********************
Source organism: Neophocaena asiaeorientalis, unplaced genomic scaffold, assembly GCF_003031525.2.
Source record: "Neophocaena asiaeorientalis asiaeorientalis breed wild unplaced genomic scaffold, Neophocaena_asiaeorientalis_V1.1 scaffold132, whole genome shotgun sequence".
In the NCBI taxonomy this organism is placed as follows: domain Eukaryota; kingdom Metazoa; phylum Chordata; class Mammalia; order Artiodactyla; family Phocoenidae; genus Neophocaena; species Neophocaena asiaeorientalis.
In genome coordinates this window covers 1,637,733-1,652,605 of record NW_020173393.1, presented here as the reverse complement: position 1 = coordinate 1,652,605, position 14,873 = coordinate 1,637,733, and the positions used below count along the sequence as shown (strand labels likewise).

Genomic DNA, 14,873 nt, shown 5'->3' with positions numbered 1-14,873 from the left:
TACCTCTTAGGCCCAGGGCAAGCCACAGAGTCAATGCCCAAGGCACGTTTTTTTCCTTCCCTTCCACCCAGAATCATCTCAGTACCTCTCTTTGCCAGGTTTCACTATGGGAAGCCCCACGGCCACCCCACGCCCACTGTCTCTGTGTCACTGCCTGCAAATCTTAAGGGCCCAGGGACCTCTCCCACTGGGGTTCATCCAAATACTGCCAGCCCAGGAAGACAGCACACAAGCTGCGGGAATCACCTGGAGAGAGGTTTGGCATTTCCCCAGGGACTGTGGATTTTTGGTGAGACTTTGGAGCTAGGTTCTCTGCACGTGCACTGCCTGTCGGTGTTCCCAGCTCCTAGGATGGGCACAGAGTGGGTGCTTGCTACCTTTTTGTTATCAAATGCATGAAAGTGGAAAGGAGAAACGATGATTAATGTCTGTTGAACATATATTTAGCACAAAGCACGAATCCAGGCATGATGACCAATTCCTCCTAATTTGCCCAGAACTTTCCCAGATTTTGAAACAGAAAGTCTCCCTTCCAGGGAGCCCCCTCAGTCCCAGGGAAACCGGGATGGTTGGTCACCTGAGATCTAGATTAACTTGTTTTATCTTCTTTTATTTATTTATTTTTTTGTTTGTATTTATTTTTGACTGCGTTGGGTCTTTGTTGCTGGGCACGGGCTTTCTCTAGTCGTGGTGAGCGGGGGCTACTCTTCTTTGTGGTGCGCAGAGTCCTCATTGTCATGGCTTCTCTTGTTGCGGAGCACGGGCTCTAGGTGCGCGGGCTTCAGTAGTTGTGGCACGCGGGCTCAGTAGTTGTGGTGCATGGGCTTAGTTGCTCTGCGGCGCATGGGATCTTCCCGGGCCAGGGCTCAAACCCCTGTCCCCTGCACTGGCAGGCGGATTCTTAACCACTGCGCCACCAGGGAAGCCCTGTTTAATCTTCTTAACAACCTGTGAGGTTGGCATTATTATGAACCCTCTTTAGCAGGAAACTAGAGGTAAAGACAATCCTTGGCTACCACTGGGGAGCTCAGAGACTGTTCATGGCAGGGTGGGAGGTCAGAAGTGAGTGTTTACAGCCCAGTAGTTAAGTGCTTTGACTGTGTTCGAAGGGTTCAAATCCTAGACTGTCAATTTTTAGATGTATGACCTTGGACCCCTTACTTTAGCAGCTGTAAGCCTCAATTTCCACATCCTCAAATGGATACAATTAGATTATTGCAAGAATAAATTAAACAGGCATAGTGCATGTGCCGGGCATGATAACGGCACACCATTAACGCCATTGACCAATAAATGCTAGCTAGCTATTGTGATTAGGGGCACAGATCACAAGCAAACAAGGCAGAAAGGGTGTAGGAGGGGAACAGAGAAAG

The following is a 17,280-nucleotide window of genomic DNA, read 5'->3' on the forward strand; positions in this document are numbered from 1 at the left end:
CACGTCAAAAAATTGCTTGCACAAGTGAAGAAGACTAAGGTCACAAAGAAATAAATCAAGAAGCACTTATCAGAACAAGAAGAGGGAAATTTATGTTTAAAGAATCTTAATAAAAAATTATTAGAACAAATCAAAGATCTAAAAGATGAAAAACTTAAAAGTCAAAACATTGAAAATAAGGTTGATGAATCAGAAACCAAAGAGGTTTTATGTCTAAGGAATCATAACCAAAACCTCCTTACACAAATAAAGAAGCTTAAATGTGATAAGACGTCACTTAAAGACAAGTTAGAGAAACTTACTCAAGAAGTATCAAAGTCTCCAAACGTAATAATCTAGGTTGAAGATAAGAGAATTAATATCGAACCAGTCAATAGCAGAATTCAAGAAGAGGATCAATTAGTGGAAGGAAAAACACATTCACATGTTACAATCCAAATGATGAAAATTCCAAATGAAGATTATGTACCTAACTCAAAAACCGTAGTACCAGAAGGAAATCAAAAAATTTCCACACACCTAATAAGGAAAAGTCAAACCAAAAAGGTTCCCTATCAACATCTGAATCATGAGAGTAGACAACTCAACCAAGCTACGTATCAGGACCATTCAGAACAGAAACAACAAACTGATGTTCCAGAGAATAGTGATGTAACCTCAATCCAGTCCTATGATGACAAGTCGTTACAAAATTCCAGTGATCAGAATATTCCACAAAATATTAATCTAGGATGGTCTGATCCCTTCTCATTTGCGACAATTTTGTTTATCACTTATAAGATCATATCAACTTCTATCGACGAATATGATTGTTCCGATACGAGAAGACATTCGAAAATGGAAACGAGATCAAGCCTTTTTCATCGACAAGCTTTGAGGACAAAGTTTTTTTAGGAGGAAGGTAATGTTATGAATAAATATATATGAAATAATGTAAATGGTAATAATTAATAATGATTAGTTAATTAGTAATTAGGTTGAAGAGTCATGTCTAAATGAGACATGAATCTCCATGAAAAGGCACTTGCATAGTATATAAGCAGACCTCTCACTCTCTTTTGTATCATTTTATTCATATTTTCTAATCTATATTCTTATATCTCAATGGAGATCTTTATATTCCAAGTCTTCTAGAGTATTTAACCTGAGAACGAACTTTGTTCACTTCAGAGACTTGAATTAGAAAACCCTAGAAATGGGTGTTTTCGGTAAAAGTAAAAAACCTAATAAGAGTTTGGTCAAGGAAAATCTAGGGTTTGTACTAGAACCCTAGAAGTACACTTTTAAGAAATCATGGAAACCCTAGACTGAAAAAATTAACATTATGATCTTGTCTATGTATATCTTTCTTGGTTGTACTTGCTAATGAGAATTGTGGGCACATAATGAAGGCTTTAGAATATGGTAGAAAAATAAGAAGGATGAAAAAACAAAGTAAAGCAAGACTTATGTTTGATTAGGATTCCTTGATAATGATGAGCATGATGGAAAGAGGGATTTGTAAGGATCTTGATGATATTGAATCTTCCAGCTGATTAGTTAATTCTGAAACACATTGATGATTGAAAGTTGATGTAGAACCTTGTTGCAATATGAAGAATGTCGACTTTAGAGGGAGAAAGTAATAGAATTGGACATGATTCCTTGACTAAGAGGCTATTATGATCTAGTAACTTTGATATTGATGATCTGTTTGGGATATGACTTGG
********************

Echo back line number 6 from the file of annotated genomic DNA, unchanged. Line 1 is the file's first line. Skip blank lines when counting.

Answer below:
TACCTCTTAGGCCCAGGGCAAGCCACAGAGTCAATGCCCAAGGCACGTTTTTTTCCTTCCCTTCCACCCAGAATCATCTCAGTACCTCTCTTTGCCAGGTTTCACTATGGGAAGCCCCACGGCCACCCCACGCCCACTGTCTCTGTGTCACTGCCTGCAAATCTTAAGGGCCCAGGGACCTCTCCCACTGGGGTTCATCCAAATACTGCCAGCCCAGGAAGACAGCACACAAGCTGCGGGAATCACCTGGAGAGAGGTTTGGCATTTCCCCAGGGACTGTGGATTTTTGGTGAGACTTTGGAGCTAGGTTCTCTGCACGTGCACTGCCTGTCGGTGTTCCCAGCTCCTAGGATGGGCACAGAGTGGGTGCTTGCTACCTTTTTGTTATCAAATGCATGAAAGTGGAAAGGAGAAACGATGATTAATGTCTGTTGAACATATATTTAGCACAAAGCACGAATCCAGGCATGATGACCAATTCCTCCTAATTTGCCCAGAACTTTCCCAGATTTTGAAACAGAAAGTCTCCCTTCCAGGGAGCCCCCTCAGTCCCAGGGAAACCGGGATGGTTGGTCACCTGAGATCTAGATTAACTTGTTTTATCTTCTTTTATTTATTTATTTTTTTGTTTGTATTTATTTTTGACTGCGTTGGGTCTTTGTTGCTGGGCACGGGCTTTCTCTAGTCGTGGTGAGCGGGGGCTACTCTTCTTTGTGGTGCGCAGAGTCCTCATTGTCATGGCTTCTCTTGTTGCGGAGCACGGGCTCTAGGTGCGCGGGCTTCAGTAGTTGTGGCACGCGGGCTCAGTAGTTGTGGTGCATGGGCTTAGTTGCTCTGCGGCGCATGGGATCTTCCCGGGCCAGGGCTCAAACCCCTGTCCCCTGCACTGGCAGGCGGATTCTTAACCACTGCGCCACCAGGGAAGCCCTGTTTAATCTTCTTAACAACCTGTGAGGTTGGCATTATTATGAACCCTCTTTAGCAGGAAACTAGAGGTAAAGACAATCCTTGGCTACCACTGGGGAGCTCAGAGACTGTTCATGGCAGGGTGGGAGGTCAGAAGTGAGTGTTTACAGCCCAGTAGTTAAGTGCTTTGACTGTGTTCGAAGGGTTCAAATCCTAGACTGTCAATTTTTAGATGTATGACCTTGGACCCCTTACTTTAGCAGCTGTAAGCCTCAATTTCCACATCCTCAAATGGATACAATTAGATTATTGCAAGAATAAATTAAACAGGCATAGTGCATGTGCCGGGCATGATAACGGCACACCATTAACGCCATTGACCAATAAATGCTAGCTAGCTATTGTGATTAGGGGCACAGATCACAAGCAAACAAGGCAGAAAGGGTGTAGGAGGGGAACAGAGAAAG